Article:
0
$\begingroup$

So I have a question that basically says: Customers arrive at a facility at a mean rate of $12$ per minute. Find the Probability that a gap of greater than $7$ seconds occurs between two consecutive arrivals.

I've started the question and found the mean time between arrivals ($\frac{1}{12}$ minutes $= 5$ seconds). I also know I need to use the negative exponential distribution, I should use $e^{-λt}$, however, I'm not sure what my $\lambda$ and t value should be. I think it might be quite simple and I'm overthinking it, any help on how I would obtain $\lambda$ and t would be great.

Thanks in advance

$\endgroup$
1

1 Answer 1

2
$\begingroup$

If your time was in unit of minutes, your $\lambda$ would be $1/12$, but it is not, right, it is more convenient for us to use seconds and use $\lambda = 0.2$ per second. Then we use the cumulative distribudion function to find the probability of being outside the interval $[0, 7]$ seconds. So we may take $1 - $P(being in that interval).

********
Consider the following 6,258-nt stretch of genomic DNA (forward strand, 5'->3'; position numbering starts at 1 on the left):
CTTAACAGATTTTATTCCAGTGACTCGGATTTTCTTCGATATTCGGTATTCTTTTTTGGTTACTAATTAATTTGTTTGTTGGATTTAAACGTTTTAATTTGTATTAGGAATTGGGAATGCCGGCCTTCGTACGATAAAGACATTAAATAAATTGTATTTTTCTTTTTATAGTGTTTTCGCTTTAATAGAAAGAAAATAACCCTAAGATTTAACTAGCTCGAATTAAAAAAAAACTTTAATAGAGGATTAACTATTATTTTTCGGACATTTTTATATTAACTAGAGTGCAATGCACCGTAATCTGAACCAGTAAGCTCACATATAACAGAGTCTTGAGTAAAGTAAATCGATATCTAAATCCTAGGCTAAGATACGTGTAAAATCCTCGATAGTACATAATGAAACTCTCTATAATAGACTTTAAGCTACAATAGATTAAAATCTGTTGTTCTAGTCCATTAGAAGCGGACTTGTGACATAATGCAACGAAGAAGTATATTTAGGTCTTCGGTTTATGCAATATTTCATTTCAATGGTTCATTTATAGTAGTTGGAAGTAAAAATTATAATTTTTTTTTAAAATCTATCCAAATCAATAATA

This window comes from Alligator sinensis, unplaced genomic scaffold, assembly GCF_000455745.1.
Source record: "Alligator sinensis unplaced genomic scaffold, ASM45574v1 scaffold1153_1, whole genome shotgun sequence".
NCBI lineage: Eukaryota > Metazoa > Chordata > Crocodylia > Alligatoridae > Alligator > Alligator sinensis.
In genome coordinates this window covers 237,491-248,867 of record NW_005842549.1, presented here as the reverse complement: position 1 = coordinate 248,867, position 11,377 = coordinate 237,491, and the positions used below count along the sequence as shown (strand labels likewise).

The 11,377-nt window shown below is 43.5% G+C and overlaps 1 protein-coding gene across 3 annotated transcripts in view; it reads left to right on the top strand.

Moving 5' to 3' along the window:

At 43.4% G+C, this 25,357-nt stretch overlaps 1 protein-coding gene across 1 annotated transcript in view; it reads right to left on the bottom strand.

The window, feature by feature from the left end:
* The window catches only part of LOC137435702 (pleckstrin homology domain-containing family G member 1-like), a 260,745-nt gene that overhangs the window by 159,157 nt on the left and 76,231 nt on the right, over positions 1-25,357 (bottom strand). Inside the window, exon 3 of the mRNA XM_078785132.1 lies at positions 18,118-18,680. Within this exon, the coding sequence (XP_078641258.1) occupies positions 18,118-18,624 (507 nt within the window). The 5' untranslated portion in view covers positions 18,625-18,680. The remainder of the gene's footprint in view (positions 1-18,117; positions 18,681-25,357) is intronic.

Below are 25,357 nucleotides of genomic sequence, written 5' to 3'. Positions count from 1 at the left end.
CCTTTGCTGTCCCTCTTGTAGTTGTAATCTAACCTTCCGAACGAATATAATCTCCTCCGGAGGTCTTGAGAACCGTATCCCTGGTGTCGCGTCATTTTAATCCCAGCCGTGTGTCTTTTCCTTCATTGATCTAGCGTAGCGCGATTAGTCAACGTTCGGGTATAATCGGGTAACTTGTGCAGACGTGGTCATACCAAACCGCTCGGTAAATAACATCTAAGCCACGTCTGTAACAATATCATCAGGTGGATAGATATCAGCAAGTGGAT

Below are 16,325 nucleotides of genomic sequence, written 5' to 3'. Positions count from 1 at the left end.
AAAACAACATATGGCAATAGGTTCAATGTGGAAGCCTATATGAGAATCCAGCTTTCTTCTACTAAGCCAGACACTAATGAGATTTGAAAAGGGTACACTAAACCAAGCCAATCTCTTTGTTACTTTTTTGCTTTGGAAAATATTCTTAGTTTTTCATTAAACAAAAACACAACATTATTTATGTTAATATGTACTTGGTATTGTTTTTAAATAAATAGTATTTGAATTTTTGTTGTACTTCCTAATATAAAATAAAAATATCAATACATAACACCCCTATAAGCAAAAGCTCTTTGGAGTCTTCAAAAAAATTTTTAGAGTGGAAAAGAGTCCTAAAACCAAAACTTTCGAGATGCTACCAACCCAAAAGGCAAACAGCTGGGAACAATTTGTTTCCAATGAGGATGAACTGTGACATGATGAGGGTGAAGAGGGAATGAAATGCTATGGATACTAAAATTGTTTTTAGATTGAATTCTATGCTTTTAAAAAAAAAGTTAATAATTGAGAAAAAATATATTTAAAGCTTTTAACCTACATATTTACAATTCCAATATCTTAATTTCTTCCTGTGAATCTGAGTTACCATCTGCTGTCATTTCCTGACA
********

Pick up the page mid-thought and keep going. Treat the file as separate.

The CDF of $\lambda e^{- \lambda t}$ is $1 - e^{-\lambda t}$.

This equals $1 - CDF[7]$ with the right $\lambda$ (rate, intensity).

$$ 1 - CDF[7] = 1 - (1 - e^{-\lambda 7} )= e^{-0.2*7} = 0.247$$

$\endgroup$
4
  • $\begingroup$ Thanks, this was really useful. Just wondering, because I got the same answer just now, would it be easier to do your way or to do: P(t>7)=e^-(12 x (7/60)) $\endgroup$
    – Maximus
    Commented Mar 3, 2021 at 14:37
  • $\begingroup$ Ok, not is it easier but does this way work as well as yours? (Sorry not sure how to word my question properly) $\endgroup$
    – Maximus
    Commented Mar 3, 2021 at 14:37
  • $\begingroup$ Yes, that is equivalent. $\endgroup$ Commented Mar 3, 2021 at 14:38
  • $\begingroup$ oh ok, great, thanks a lot $\endgroup$
    – Maximus
    Commented Mar 3, 2021 at 14:38

You must log in to answer this question.

Not the answer you're looking for? Browse other questions tagged .